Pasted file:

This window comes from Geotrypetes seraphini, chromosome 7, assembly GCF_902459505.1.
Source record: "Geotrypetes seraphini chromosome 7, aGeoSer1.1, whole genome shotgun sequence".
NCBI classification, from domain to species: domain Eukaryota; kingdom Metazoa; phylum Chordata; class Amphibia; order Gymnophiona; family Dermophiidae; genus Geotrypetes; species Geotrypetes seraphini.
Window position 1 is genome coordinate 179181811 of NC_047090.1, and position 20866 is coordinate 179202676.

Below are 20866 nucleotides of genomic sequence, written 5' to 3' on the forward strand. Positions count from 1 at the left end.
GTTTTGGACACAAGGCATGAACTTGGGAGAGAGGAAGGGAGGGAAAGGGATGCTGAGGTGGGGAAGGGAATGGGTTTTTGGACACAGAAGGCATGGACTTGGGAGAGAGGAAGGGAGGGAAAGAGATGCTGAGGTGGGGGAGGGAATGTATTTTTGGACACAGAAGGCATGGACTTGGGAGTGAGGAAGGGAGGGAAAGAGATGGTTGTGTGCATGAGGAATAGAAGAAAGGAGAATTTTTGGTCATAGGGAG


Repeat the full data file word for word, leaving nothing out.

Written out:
This window comes from Geotrypetes seraphini, chromosome 7, assembly GCF_902459505.1.
Source record: "Geotrypetes seraphini chromosome 7, aGeoSer1.1, whole genome shotgun sequence".
NCBI classification, from domain to species: domain Eukaryota; kingdom Metazoa; phylum Chordata; class Amphibia; order Gymnophiona; family Dermophiidae; genus Geotrypetes; species Geotrypetes seraphini.
Window position 1 is genome coordinate 179181811 of NC_047090.1, and position 20866 is coordinate 179202676.

Below are 20866 nucleotides of genomic sequence, written 5' to 3' on the forward strand. Positions count from 1 at the left end.
GTTTTGGACACAAGGCATGAACTTGGGAGAGAGGAAGGGAGGGAAAGGGATGCTGAGGTGGGGAAGGGAATGGGTTTTTGGACACAGAAGGCATGGACTTGGGAGAGAGGAAGGGAGGGAAAGAGATGCTGAGGTGGGGGAGGGAATGTATTTTTGGACACAGAAGGCATGGACTTGGGAGTGAGGAAGGGAGGGAAAGAGATGGTTGTGTGCATGAGGAATAGAAGAAAGGAGAATTTTTGGTCATAGGGAG